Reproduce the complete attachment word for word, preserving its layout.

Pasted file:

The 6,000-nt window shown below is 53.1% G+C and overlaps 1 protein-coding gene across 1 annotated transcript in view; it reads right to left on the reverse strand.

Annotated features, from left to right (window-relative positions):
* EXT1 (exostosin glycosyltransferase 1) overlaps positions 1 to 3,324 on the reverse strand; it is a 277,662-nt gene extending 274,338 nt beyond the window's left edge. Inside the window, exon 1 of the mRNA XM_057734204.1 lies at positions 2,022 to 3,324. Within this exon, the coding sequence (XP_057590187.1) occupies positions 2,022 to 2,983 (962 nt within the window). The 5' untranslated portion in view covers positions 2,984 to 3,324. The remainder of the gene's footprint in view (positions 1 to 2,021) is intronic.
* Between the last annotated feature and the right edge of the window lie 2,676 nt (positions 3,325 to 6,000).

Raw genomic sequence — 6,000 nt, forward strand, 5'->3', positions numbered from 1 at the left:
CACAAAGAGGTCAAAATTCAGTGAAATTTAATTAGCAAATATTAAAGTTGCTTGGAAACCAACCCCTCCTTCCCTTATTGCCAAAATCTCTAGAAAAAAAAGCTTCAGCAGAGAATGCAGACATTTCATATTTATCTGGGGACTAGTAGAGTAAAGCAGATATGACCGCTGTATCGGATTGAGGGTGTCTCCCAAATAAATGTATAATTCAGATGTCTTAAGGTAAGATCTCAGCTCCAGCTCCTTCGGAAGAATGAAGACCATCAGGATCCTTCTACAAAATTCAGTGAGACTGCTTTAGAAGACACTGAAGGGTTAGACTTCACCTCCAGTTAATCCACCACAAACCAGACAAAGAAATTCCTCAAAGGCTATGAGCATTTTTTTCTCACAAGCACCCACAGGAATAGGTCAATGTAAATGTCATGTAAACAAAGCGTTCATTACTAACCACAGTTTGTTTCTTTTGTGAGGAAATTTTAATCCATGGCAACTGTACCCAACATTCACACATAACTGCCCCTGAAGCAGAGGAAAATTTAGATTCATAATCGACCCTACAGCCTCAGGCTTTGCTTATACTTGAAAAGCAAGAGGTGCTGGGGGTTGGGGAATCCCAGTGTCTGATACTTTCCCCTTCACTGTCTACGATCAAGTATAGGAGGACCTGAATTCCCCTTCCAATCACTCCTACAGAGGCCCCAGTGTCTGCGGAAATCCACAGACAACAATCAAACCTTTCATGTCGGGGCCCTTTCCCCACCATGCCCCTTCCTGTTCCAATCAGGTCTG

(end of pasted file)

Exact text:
The 6,000-nt window shown below is 53.1% G+C and overlaps 1 protein-coding gene across 1 annotated transcript in view; it reads right to left on the reverse strand.

Annotated features, from left to right (window-relative positions):
* EXT1 (exostosin glycosyltransferase 1) overlaps positions 1 to 3,324 on the reverse strand; it is a 277,662-nt gene extending 274,338 nt beyond the window's left edge. Inside the window, exon 1 of the mRNA XM_057734204.1 lies at positions 2,022 to 3,324. Within this exon, the coding sequence (XP_057590187.1) occupies positions 2,022 to 2,983 (962 nt within the window). The 5' untranslated portion in view covers positions 2,984 to 3,324. The remainder of the gene's footprint in view (positions 1 to 2,021) is intronic.
* Between the last annotated feature and the right edge of the window lie 2,676 nt (positions 3,325 to 6,000).

Raw genomic sequence — 6,000 nt, forward strand, 5'->3', positions numbered from 1 at the left:
CACAAAGAGGTCAAAATTCAGTGAAATTTAATTAGCAAATATTAAAGTTGCTTGGAAACCAACCCCTCCTTCCCTTATTGCCAAAATCTCTAGAAAAAAAAGCTTCAGCAGAGAATGCAGACATTTCATATTTATCTGGGGACTAGTAGAGTAAAGCAGATATGACCGCTGTATCGGATTGAGGGTGTCTCCCAAATAAATGTATAATTCAGATGTCTTAAGGTAAGATCTCAGCTCCAGCTCCTTCGGAAGAATGAAGACCATCAGGATCCTTCTACAAAATTCAGTGAGACTGCTTTAGAAGACACTGAAGGGTTAGACTTCACCTCCAGTTAATCCACCACAAACCAGACAAAGAAATTCCTCAAAGGCTATGAGCATTTTTTTCTCACAAGCACCCACAGGAATAGGTCAATGTAAATGTCATGTAAACAAAGCGTTCATTACTAACCACAGTTTGTTTCTTTTGTGAGGAAATTTTAATCCATGGCAACTGTACCCAACATTCACACATAACTGCCCCTGAAGCAGAGGAAAATTTAGATTCATAATCGACCCTACAGCCTCAGGCTTTGCTTATACTTGAAAAGCAAGAGGTGCTGGGGGTTGGGGAATCCCAGTGTCTGATACTTTCCCCTTCACTGTCTACGATCAAGTATAGGAGGACCTGAATTCCCCTTCCAATCACTCCTACAGAGGCCCCAGTGTCTGCGGAAATCCACAGACAACAATCAAACCTTTCATGTCGGGGCCCTTTCCCCACCATGCCCCTTCCTGTTCCAATCAGGTCTG